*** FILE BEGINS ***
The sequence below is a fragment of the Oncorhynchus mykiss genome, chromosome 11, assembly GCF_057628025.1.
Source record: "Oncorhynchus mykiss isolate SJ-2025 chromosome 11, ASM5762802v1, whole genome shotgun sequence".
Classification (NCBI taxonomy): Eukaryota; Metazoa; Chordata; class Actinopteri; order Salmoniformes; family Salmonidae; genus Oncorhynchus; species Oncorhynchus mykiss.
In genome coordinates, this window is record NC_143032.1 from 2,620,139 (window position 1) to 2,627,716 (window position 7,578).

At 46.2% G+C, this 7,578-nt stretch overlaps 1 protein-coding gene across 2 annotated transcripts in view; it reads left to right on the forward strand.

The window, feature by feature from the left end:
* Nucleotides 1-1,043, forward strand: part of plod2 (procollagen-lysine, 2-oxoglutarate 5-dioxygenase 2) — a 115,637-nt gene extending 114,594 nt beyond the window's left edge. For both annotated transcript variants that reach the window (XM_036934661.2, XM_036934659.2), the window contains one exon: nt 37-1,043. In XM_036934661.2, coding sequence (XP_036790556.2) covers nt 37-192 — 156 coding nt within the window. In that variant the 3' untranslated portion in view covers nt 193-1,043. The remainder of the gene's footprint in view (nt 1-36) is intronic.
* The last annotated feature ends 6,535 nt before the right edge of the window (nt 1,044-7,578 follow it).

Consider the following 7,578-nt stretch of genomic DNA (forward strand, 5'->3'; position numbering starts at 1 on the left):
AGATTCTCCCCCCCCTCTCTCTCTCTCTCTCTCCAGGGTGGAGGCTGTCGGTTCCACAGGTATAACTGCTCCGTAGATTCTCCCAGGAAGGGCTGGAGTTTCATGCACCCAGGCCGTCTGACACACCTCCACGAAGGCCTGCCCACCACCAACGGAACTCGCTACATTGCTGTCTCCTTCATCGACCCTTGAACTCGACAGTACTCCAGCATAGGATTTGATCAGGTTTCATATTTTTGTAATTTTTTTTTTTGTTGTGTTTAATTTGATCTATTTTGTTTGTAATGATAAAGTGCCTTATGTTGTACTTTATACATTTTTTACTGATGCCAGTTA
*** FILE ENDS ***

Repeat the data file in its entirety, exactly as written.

The sequence below is a fragment of the Oncorhynchus mykiss genome, chromosome 11, assembly GCF_057628025.1.
Source record: "Oncorhynchus mykiss isolate SJ-2025 chromosome 11, ASM5762802v1, whole genome shotgun sequence".
Classification (NCBI taxonomy): Eukaryota; Metazoa; Chordata; class Actinopteri; order Salmoniformes; family Salmonidae; genus Oncorhynchus; species Oncorhynchus mykiss.
In genome coordinates, this window is record NC_143032.1 from 2,620,139 (window position 1) to 2,627,716 (window position 7,578).

At 46.2% G+C, this 7,578-nt stretch overlaps 1 protein-coding gene across 2 annotated transcripts in view; it reads left to right on the forward strand.

The window, feature by feature from the left end:
* Nucleotides 1-1,043, forward strand: part of plod2 (procollagen-lysine, 2-oxoglutarate 5-dioxygenase 2) — a 115,637-nt gene extending 114,594 nt beyond the window's left edge. For both annotated transcript variants that reach the window (XM_036934661.2, XM_036934659.2), the window contains one exon: nt 37-1,043. In XM_036934661.2, coding sequence (XP_036790556.2) covers nt 37-192 — 156 coding nt within the window. In that variant the 3' untranslated portion in view covers nt 193-1,043. The remainder of the gene's footprint in view (nt 1-36) is intronic.
* The last annotated feature ends 6,535 nt before the right edge of the window (nt 1,044-7,578 follow it).

Consider the following 7,578-nt stretch of genomic DNA (forward strand, 5'->3'; position numbering starts at 1 on the left):
AGATTCTCCCCCCCCTCTCTCTCTCTCTCTCTCCAGGGTGGAGGCTGTCGGTTCCACAGGTATAACTGCTCCGTAGATTCTCCCAGGAAGGGCTGGAGTTTCATGCACCCAGGCCGTCTGACACACCTCCACGAAGGCCTGCCCACCACCAACGGAACTCGCTACATTGCTGTCTCCTTCATCGACCCTTGAACTCGACAGTACTCCAGCATAGGATTTGATCAGGTTTCATATTTTTGTAATTTTTTTTTTTGTTGTGTTTAATTTGATCTATTTTGTTTGTAATGATAAAGTGCCTTATGTTGTACTTTATACATTTTTTACTGATGCCAGTTA